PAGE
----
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Author Topic: Dancing laundry?  (Read 2149 times)
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Miss Emma
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« on: December 26, 2016, 03:31:16 PM »

So I'm considering a laundry demonstration sometime(s) this summer. I remember reading the Little House books as a girl, and Martha helped the maidservants so the laundry by 'dancing' the clothes. This involved getting your washtub all set up as usual, with the clothes all immersed in hot soapy water. One woman would then tuck up her skirts, climb into the tub, and stomp on the clothes to agitate out the dirt. The other women would be working their own clothes, or singing to keep time for the others while they waited their turn.
Ultimately, my question is, would I be able to get away with this? My persona is the daughter of a Scottish immigrant, and the tiny bit of information I can find says that Scottish women continued to wash their clothes in this way up through the 19th century. Certainly it is a practical way to wash them, and doesn't require the use of a washboard. I've used it myself when my washing machine at home was broken.
But would it be too immodest for a young lady to kilt up her skirts and splash around like that? It would be the way her mother taught her to launder, it means she doesn't have to buy an extra piece of equipment, and I don't intend to display myself on the village green as I do it.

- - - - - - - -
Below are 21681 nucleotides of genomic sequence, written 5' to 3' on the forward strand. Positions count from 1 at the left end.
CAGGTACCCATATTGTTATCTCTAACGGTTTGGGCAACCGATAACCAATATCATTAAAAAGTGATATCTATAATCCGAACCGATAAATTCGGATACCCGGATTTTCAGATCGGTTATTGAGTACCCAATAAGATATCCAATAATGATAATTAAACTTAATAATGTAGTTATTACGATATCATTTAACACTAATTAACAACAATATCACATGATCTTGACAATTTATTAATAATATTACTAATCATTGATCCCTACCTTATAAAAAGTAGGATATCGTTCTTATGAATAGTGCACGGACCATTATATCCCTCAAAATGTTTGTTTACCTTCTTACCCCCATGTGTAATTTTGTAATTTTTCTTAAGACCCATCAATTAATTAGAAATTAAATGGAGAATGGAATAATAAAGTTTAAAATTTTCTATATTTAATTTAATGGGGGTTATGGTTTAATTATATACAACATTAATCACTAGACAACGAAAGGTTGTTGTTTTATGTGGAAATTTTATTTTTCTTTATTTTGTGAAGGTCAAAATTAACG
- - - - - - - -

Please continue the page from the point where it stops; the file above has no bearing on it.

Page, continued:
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Elizabeth
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« Reply #1 on: December 30, 2016, 02:58:32 PM »

Until you have multiple source notes from the mid-19th century, I'd not do it that way.

Head to www.raggedsoldier.com and get Virginia Mescher's work on Laundry.

It's very important to remember that the original Little House books are *highly* fictionalized, and post-65; the newer "prequel" books are only slightly researched, and should be not be any kind of cue for mid-century impressions, aside from spurring a research project to see what was common, everyday, and practical for actual people in history in your region and time window.

It's also important to note that while laundry equipment is spendy for us now, it was dirt-cheap and bog-common for people then, so using atypical methods gives the wrong notions about history; even people living rough on the western trails used scrubbing boards, or just self-fabric abrasion in a creek, versus filling a tub and stomping. Cheesy

While you amass more specific research, just refrain and save up for the needed equipment.
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Regards,
Elizabeth
Miss Emma
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« Reply #2 on: January 02, 2017, 08:11:13 AM »

Alright, thanks! I'll keep the dancing for when my home washer breaks, and find a decent washboard.
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